City of Tallahassee tweet congratulating Andrew Gillum
not violation of city ethics code
As published by the Tallahassee Democrat (09/19/2018)
After investigation and more than 2 hours of deliberation behind closed doors,
commission says tweet was appropriate
A primary night tweet by the city of Tallahassee congratulating Mayor Andrew Gillum for winning the Democratic gubernatorial nomination does not violate the city's ethics code, the independent ethics board ruled.
After more than two hours of deliberating behind closed doors in executive session, the ethics board dismissed a complaint by a conservative watchdog group after finding that no ethical violations were committed by city officials, the mayor, or his staff.
"This is the first time we've had a complaint that fell within our jurisdiction," Board Chairman Richard Herring said after the meeting broke, noting that the City Commission gave the board the authority to investigate misuse of office in January.
The Aug. 31 complaint was brought by the Foundation for Accountability and Civic Trust. The Washington D.C.-based conservative watchdog group asked the board to investigate the "apparent abuse of official authority and misuse of city property for political purposes" by the mayor, his staff and other municipal employees.
Specifically, the group claimed a tweet posted at 9:28 p.m. on the city's official Twitter account congratulating Gillum was an abuse of authority and an endorsement of a political candidate.
"City of Tallahassee Mayor Andrew Gillum has won the Democratic nominee for governor, according to the AP. Congratulations!" the tweet said. It included a photo of Gillum and his wife, with the caption, "Andrew Gillum and the Office of the Mayor."
The complaint also referred to an earlier ethics complaint about using $5,000 in city funds to buy software used to send emails highlighting a fundraiser for Hillary Clinton when she was running for president. The ethics board declined to investigate on its own initiative. A grand jury determined Gillum didn't know the software was being used for campaign purposes but that his staff knew.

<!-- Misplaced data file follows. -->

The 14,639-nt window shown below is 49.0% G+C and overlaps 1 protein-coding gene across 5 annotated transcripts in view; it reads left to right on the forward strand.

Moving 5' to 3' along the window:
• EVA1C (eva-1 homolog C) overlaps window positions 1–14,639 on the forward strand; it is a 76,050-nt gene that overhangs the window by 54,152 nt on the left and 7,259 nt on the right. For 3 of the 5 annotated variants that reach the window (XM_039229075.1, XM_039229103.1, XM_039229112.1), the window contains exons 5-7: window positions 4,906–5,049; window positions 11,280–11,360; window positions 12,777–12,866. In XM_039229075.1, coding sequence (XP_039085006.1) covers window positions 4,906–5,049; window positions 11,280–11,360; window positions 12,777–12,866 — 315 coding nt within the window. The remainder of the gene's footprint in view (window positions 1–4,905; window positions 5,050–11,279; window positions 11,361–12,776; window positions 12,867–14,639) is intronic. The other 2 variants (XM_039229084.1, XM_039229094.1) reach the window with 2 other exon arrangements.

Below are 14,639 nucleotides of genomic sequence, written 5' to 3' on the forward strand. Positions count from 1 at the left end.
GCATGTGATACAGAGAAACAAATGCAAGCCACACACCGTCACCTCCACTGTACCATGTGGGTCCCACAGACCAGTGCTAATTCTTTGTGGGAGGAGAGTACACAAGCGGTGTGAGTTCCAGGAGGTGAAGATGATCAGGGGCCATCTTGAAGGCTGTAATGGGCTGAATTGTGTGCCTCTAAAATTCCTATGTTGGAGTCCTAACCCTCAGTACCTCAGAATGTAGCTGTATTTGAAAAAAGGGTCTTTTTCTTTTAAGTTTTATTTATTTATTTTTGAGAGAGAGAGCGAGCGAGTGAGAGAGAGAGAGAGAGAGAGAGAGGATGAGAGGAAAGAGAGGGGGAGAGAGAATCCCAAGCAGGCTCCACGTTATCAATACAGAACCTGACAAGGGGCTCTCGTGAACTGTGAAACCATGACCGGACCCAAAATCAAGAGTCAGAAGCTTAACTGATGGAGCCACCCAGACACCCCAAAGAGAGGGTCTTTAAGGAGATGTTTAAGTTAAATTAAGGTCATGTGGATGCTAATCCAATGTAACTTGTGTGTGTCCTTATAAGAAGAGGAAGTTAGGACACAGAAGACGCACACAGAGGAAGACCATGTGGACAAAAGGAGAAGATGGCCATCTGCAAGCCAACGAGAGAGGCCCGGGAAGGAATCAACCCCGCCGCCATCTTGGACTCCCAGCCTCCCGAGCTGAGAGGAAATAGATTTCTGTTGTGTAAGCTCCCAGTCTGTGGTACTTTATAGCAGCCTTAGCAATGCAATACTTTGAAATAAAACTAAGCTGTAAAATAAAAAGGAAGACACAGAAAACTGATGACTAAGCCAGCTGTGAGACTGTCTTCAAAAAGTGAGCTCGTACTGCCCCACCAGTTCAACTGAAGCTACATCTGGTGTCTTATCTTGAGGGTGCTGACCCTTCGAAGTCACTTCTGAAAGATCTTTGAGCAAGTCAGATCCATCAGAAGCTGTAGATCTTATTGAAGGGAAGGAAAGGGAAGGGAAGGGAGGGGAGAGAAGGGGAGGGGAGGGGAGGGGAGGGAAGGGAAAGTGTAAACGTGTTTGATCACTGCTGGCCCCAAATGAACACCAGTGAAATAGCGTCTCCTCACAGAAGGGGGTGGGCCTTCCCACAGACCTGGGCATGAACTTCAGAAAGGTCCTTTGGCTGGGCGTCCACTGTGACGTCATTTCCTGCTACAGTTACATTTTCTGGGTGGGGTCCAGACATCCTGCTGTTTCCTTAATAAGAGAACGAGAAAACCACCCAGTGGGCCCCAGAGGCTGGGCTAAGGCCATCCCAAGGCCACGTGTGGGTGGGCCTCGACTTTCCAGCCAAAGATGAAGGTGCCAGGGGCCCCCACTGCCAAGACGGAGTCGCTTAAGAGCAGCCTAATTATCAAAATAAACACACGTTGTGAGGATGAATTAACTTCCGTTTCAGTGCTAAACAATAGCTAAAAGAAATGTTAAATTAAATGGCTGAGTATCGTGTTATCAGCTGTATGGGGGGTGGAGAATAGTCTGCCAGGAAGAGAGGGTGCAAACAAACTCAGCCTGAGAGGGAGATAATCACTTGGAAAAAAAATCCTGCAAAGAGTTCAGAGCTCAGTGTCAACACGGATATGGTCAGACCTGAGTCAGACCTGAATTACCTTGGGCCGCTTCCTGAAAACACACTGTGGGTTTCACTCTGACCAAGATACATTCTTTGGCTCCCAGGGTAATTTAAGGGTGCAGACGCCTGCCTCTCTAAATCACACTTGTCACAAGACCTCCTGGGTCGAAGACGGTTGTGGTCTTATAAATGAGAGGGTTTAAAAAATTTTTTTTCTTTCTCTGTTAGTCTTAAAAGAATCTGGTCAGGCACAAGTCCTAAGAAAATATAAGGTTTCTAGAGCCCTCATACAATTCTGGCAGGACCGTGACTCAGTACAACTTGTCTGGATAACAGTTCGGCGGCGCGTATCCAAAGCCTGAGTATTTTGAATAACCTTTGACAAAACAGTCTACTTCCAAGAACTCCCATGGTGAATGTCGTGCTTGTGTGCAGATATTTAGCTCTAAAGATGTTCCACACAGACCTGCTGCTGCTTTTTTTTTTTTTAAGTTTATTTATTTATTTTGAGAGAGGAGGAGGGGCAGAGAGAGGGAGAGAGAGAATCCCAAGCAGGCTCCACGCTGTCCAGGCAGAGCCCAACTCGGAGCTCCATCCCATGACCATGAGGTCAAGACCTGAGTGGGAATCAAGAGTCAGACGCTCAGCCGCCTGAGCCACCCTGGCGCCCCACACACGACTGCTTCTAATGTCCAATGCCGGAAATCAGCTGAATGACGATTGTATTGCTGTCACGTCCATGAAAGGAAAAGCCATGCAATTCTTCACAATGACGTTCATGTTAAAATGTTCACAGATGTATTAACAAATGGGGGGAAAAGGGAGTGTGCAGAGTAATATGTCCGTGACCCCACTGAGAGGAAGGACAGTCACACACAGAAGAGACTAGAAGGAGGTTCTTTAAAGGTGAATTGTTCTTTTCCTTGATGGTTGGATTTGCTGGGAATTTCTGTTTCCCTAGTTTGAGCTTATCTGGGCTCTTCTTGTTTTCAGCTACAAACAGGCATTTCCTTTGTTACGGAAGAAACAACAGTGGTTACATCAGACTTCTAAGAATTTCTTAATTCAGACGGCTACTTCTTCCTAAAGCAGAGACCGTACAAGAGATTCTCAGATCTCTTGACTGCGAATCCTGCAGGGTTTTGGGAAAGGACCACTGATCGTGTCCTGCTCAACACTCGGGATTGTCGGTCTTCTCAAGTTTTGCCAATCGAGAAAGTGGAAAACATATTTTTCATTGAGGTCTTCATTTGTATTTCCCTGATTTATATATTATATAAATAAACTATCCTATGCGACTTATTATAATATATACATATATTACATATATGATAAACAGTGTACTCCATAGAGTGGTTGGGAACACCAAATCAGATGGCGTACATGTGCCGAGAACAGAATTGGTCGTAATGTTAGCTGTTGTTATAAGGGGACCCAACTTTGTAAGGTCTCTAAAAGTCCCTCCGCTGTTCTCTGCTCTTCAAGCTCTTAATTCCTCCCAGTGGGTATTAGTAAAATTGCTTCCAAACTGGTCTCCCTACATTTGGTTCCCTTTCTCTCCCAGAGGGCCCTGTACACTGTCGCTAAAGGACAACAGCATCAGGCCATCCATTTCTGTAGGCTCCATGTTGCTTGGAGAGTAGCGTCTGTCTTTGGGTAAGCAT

The independent ethics officer and board first discussed whether the complaint was legally sufficient to move forward. After much deliberation, the board voted 5-1 that it was legally sufficient to proceed against the mayor because he and his staff were clearly identified in the complaint, Herring said.
A finding of legal sufficiency doesn't indicate wrongdoing or guilt, only that the complaint meets the legal requirements to launch an investigation of the allegations, he said.
The next step was to launch a fact-finding investigation, which was reviewed by an independent attorney, John Reid, who acted as a prosecutor. "The role of the advocate is to determine probable cause based on the fact finding," Herring said.
Reid concluded the facts of the case wouldn't sustain a probable cause finding that Gillum, his city staff or campaign staff violated the ethics code. The investigation found that the mayor, his staff and campaign staff didn't authorize or even know about the tweet and Reid recommended the complaint be dismissed.
As to the allegations that city staff knowingly or corruptly used city property to benefit Gillum's campaign, the board voted unanimously that the complaint was not legally sufficient.
"The complaint was so vague that we would have to read so much into it to find there was an ethical complaint," Herring said. "We were having to write the complaint ourselves."
The ethics board can only investigate misuse complaints against the elected and appointed officials at City Hall, he said.
"City staff regularly tweets the accomplishments of the mayor and commissioners," Herring said. "It promotes the city and it's news that was attributed to the Associated Press."
Just to be on the safe side, the board voted that there was no probable cause that Interim City Manager Reese Goad violated city ethics code, either. Goad oversees the communications department and approved the tweet that was sent out.
The ethics board has been criticized for not moving swiftly enough, taking three to four months to mull over a complaint, Herring said.
Also, time was of the essence in this particular case, he said. A complaint or referral cannot be filed or the intention of filing be disclosed against a candidate within 30 days immediately before the election date.
"I wanted to go as far through this process as we can," Herring said. "Sooner or later we are going to have a complaint where the alleged behavior is ongoing. This was a test run where we ironed some things out that need addressing."
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